Crafting a successful career is no mean feat. So how did some of the world’s most powerful women manage to progress in their careers whilst juggling multiple off-spring, managing the ‘mental load’, travelling the world and finding time for themselves?
Having interviewed over 30 leading business women and female entrepreneurs across the globe for the Iris Lillian Interview Series, the overwhelming message I took from these women is that they aren’t superwomen; achieving (their own definitions of) success is not easy. In fact, it’s exhausting. It takes sacrifice, focus, a helluva lot of late nights, ruthless prioritisation, self-reflection, help and support from a wide network of family and friends and, of course, a little luck.
Eleven women at the top of their games share their secrets to kicking butt, so that you can too.
Layne Beachley AO, Australian surfing legend says her secret to success is “living a life by design, not by default. Getting up every day and being excited by the opportunities. It doesn’t have to be a job, but do something that you love every day. For me, it’s surfing, of course.”’
Deal with imposter syndrome like a pro
When that familiar doubt starts to creep in, Marisa Drew CEO of Credit Suisse’s new Impact Advisory and Finance department and one of the most powerful women in finance suggests that you “cut yourself some slack. Assume that you are in the role for a reason and that you deserve to be there every bit as much as your male colleagues. Allow yourself to believe that. That’s a big head start.”
You call the shots
Georgina Dent, regular TV commentator, columnist and Contributing Editor for Women’s Agenda, offered this sage advice when I asked what advice she would give her younger self;
“worry less… There is a line between striving to do your best and striving because you feel like you have to. You don’t have to be a certain thing or achieve a particular way – it is very liberating to remember that this is your life, your path…Remember, you call the shots – I don’t think I really gave myself permission to do that until I was older.”
It’s OK to be vulnerable
Talking about the traits of a kickass leader Olivia Ruello CEO of Business Chicks Australia says, “It’s important to be real, vulnerable and authentic in the workplace. Your people feel inspired when you stand up and admit that you don’t have all the answers and explain, for example, that ‘…I’m having a really tough day because this hasn’t worked out the way we wanted but I’m doing everything I possibly can, with your help, to fix it.’”
Make your own path
Allison Baum, Managing Director of Fresco Capital and most likely the youngest venture capitalist manager in the world says, “both my greatest career challenge and success has been making my own path. There’s no ladder I’m trying to climb, I’m building the steps as I go along, and that’s both thrilling and terrifying at the same time.”
Success looks different to everyone
When I asked Allison Baum what success means to her she said, “freedom, growth, connection and impact. I don’t think money is the goal of success but it certainly helps with all of those things, so I do think that’s part of it.”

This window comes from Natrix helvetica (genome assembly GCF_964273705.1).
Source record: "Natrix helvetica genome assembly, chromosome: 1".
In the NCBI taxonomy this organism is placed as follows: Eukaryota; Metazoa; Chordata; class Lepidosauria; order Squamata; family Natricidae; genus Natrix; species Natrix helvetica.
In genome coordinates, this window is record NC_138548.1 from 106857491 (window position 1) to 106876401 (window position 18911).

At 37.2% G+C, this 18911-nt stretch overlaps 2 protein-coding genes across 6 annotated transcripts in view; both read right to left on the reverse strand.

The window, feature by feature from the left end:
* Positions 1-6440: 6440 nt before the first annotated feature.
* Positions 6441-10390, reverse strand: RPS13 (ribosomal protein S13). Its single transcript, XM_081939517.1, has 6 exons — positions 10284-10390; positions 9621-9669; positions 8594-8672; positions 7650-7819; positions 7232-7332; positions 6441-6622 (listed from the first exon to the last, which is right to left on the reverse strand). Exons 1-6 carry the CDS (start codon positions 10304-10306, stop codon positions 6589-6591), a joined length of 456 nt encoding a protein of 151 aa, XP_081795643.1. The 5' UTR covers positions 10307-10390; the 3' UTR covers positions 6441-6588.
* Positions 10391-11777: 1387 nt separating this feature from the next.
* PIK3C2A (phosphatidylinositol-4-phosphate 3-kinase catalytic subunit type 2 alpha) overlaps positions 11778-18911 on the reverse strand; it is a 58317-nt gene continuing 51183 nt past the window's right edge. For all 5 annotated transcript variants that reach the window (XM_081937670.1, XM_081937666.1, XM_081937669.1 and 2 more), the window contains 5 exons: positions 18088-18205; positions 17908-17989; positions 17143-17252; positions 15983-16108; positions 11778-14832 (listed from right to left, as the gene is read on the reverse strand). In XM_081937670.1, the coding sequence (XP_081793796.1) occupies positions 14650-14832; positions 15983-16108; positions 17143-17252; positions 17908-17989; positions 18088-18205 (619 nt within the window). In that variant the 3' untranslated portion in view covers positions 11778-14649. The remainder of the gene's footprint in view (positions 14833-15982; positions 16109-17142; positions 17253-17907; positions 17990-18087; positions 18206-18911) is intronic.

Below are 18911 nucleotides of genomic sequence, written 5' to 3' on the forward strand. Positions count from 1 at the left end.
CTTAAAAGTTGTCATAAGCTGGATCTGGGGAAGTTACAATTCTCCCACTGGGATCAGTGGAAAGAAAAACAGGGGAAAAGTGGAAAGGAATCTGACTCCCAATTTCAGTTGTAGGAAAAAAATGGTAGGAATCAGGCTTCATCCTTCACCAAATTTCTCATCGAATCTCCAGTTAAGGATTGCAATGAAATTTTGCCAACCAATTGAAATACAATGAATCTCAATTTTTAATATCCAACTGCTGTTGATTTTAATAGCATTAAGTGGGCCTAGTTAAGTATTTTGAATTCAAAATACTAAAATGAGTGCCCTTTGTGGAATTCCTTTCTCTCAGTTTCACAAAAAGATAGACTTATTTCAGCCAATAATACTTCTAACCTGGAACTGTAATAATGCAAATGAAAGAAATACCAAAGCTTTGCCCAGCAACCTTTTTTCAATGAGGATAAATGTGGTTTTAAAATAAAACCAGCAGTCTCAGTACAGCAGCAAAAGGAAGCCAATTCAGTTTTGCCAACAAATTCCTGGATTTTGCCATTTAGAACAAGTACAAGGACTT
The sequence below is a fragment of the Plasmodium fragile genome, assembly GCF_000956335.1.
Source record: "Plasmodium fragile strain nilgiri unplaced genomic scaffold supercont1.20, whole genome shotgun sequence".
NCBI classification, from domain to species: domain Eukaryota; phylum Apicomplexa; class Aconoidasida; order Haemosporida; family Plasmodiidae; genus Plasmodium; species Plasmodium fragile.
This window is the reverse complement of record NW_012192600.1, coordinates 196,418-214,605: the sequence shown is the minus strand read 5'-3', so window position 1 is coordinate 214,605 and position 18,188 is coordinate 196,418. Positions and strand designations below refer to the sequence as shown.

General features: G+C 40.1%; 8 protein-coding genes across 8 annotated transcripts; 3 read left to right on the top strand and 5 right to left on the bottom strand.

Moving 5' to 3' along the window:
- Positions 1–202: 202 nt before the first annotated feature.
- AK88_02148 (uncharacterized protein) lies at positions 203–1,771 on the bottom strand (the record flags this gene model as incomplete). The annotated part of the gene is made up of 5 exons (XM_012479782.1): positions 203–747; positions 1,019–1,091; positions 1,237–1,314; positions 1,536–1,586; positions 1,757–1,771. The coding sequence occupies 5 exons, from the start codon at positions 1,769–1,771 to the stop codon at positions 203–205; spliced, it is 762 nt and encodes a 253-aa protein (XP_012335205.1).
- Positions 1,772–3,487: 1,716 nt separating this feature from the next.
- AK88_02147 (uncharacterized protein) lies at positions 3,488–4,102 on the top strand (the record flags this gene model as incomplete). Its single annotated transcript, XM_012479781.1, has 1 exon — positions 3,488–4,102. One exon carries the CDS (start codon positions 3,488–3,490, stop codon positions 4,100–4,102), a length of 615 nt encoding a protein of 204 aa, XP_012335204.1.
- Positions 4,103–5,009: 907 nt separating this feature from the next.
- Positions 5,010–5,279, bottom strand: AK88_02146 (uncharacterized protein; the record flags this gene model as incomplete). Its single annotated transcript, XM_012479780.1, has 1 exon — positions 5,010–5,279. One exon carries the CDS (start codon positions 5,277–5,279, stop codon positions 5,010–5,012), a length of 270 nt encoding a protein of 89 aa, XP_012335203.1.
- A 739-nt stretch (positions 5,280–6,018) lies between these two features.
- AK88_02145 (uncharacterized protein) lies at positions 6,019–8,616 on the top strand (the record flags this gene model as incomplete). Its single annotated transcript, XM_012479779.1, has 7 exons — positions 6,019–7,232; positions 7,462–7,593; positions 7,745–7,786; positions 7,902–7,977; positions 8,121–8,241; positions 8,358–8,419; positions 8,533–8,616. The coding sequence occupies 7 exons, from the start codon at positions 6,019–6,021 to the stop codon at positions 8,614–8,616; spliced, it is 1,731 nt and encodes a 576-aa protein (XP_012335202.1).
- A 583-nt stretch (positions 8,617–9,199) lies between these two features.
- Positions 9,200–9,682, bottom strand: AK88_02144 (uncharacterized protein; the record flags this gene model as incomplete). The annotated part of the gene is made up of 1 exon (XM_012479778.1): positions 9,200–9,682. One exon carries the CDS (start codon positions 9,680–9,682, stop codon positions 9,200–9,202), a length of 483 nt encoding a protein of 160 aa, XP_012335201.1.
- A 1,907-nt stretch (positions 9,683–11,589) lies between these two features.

“To be a successful entrepreneur and businesswoman you have to have a good work ethic. Be fearless and brave because there will be set backs and put downs. You need to be able to brush yourself of,” says Jane Lewis, Founder of British fashion brand, Goat London (adored by the Duchess of Cambridge).
Focus on the journey
On how to build a multi-million-dollar fashion and accessories empire from scratch Anya Hindmarch says, “As you leave the office at night, fire yourself mentally and come back the next day as your successor. Persist and don’t forget to enjoy the journey-it’s fantastically hard work but worth every second.”
You’ve got to love it
“Be organised, be committed and love it. Because if you don’t [love it] you won’t stay up until 2am every night doing it. Whatever you do, just be committed. If you love what you do it’s not going to be a chore,” was sage advice from Rosie Fortescue of reality TV show, Made In Chelsea and the founder of Rosie Fortescue Jewellery.
Sarah Agbantou, a 27-year-old African female entrepreneur from Benin suggests that we, “stop fixating on one aspect of a project if it isn’t going to plan. I find if you change your focus it can help you look at an old problem with a fresh perspective and get things unstuck.”
Passion is not enough
Singapore-based Anna Haotanto, CEO of The New Savvy was a self-made millionaire before she turned 29. On starting your own business Anna says, “I am uncomfortable when people throw ‘passion’ around as a reason to start a business. It is extremely hard work. 90% or more of new start-ups fail. When things get tough, and you are on the verge of failing, passion alone might not be enough. It is more important is to combine your passion with a systematic process to ensure that your idea is executed well. You also need a little luck.”
Do what’s right for you
Former New York City banking lawyer Diane Younes, now Founder of on-demand beauty business in Hong Kong says that “starting a business is not for everyone. We all take different paths in life and there’s not one that’s better than the other. There’s one that’s right for you – or multiple! My corporate career was not a bad path. It was the right one for me at the time.”
Have you landed your own definition of career success? What advice would you give others wanting clarity on their definition of career success?
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